What is a Liver function in the human body: and Liver structure
The liver is the largest organ of the human body. Located in the upper right part of the abdomen, it performs many important functions. This gland makes proteins and hormones that are needed by other parts of the body.
It is the only organ that has the ability to regenerate. But some diseases and lifestyles can damage the liver, but there are many ways to protect it.
Liver It is located in the upper right part of the abdomen, below the diaphragm, above the right kidney, and small intestine. This cone-shaped organ is reddish brown in color and weighs about 1.3 to 1.5 kg.
Its main function is to keep the metabolism of the body smooth. As well as synthesizing proteins and making chemicals needed for digestion. It also works to make bile. Which goes to the gallbladder from here and is useful for the body.
The liver has two major lobes, called the right and left lobes. The lobe also contains thousands of lobules (smaller lobes). These lobules connect to several bile ducts, tubes that carry bile from the liver to the small intestine.
The gallbladder is located beneath the liver, along with the pancreas and parts of the intestines. The liver and these organs work together to digest, absorb and process food.
All the blood coming out of the stomach and intestines passes through the liver. It serves several important functiliverons. Also regulates most chemical levels in the blood. The main function of the liver is detoxification, the liver removes toxins, such as alcohol and drugs, from the blood.
The liver helps produce, store, and release glucose into the blood to keep blood sugar levels stable. It also helps process fats and proteins, converting them into usable energy.
Bile production :
Production of bile, which helps flush away waste products and break down fats in the small intestine during digestion.
The liver produces clotting factors with the help of Vitamin K which helps in controlling bleeding. It prevents excessive bleeding in case of injury.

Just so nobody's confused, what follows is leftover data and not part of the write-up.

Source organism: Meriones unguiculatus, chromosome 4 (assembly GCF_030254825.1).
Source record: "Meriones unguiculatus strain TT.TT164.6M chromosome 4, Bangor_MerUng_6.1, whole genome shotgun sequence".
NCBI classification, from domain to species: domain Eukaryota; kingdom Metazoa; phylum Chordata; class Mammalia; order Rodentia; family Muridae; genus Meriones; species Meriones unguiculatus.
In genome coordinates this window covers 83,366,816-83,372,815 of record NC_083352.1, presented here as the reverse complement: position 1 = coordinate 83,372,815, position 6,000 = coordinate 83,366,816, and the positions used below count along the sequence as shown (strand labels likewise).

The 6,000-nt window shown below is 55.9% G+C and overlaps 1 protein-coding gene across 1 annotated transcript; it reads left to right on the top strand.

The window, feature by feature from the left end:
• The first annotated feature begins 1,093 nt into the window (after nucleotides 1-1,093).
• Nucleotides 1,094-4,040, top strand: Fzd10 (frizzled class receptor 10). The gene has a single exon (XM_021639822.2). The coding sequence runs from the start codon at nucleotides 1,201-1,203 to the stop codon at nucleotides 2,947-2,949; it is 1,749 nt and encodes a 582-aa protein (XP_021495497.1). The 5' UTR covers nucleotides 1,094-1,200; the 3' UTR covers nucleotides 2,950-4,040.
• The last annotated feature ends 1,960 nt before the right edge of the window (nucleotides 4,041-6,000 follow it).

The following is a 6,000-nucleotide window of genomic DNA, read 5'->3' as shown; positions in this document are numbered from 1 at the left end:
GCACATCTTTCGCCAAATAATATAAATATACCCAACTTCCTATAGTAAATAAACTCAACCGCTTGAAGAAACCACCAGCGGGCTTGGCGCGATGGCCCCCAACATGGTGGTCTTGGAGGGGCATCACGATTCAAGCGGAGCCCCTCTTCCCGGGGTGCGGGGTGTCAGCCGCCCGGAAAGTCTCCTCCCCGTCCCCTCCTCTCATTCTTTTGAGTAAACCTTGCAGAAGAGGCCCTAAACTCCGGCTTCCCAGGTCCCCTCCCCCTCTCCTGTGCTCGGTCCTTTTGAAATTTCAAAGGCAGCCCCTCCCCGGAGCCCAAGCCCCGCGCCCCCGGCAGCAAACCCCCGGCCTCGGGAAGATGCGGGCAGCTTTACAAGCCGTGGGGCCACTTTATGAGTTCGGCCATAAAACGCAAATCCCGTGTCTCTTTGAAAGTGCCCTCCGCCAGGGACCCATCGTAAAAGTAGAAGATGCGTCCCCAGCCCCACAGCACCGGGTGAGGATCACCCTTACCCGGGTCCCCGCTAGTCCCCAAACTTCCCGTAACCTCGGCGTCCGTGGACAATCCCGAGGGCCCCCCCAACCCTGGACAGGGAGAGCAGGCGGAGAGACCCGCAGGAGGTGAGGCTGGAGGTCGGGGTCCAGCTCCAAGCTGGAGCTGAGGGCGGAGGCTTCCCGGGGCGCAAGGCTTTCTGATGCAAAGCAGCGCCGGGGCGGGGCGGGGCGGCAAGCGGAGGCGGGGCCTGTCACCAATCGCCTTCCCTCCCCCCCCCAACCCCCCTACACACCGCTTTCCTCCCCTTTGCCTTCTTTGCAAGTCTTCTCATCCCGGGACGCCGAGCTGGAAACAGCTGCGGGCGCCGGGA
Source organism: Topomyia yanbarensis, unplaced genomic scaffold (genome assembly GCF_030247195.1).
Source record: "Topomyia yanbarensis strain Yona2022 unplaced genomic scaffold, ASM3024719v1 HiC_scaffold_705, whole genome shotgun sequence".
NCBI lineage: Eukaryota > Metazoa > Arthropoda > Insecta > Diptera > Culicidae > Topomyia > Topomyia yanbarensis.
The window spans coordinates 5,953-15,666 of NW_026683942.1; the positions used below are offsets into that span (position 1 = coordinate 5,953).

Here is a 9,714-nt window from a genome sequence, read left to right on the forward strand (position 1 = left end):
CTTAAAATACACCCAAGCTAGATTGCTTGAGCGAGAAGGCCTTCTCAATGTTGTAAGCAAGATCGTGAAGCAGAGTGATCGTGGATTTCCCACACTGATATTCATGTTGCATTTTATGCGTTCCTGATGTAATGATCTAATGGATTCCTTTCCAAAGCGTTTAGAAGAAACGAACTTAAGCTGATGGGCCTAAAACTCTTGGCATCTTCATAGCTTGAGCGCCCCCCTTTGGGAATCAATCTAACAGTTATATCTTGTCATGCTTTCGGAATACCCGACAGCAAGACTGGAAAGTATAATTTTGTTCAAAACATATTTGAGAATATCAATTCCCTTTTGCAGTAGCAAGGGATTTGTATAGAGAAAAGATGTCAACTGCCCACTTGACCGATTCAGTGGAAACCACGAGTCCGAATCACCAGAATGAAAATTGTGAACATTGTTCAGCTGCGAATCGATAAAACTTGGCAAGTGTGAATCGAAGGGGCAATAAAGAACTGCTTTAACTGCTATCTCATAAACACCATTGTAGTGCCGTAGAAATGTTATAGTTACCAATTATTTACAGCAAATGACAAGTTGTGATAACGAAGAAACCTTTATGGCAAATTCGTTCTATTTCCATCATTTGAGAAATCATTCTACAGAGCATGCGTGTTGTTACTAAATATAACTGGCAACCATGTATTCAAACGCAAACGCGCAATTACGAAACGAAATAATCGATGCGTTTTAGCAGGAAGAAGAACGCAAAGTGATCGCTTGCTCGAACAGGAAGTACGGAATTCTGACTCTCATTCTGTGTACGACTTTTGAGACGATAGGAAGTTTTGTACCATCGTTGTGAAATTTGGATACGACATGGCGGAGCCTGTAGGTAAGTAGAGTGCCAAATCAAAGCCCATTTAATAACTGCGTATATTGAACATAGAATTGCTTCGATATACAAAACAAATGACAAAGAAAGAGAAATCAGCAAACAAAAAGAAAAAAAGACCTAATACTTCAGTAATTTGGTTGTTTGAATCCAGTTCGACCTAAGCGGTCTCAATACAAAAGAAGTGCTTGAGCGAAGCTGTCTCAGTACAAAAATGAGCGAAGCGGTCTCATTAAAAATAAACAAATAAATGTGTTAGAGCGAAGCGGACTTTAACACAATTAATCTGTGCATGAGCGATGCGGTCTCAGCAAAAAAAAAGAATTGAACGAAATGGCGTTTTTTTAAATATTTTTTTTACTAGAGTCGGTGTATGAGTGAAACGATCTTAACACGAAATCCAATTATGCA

Hormone regulation :
The liver plays a role in regulating hormone levels. It helps in the production and balance of hormones like insulin.
It converts excess glucose into glycogen for storage. This glycogen can later be converted back to glucose for energy as needed.
The word liver is derived from the Greek word hepar. That’s why liver-related topics are also called hepato, and hepatic hepatitis.
important functions of the liver
• Liver does more than 300 types of work in our body.
• Liver stores Vitamin A, Vitamin D, Vitamin B12, Vitamin E, Vitamin K, copper, iron, and vitamins in small amounts in our body. It also helps convert Vitamin D into its active form.
• Liver protects the body from harmful toxins and also plays an important role in neutralizing the side effects of toxic food unknowingly consumed.
• Liver is the only organ in our body that can regenerate or regenerate completely. To do this only 25 percent of the original tissue is needed.
According to a 2009 study in the Journal of Cell Physiology, if a person in need of a liver transplant donates a small portion of the liver, it returns to its original size in about two weeks.
• Plasma glucose and ammonia levels are regulated by the liver. If it goes out of control, a disease called hepatic encephalopathy (brain malformation) can occur and a person can go into a coma, so we can say that if we want the brain to function properly, then the right kind of liver is mandatory to work from
• If someone kills someone by giving poison to the food, then the cause of death of the dead person is detected by the liver test.
• In the absence of fat in the diet, the liver converts part of the carbohydrates into fat.
• A protein called fibrinogen is produced by the liver itself, which helps in the formation of blood clots.
• The first symptom of liver failure is loss of appetite, indigestion of food, formation of gas in the stomach, etc.
The multifunctional capabilities of the liver make it indispensable for maintaining overall health and proper physiological balance in the human body.
A balanced diet, regular exercise, limiting alcohol intake, and avoiding unnecessary exposure to toxins is important for overall health.
If you suspect any liver problems or have concerns about your liver function, it is essential to consult a healthcare professional for proper evaluation and advice.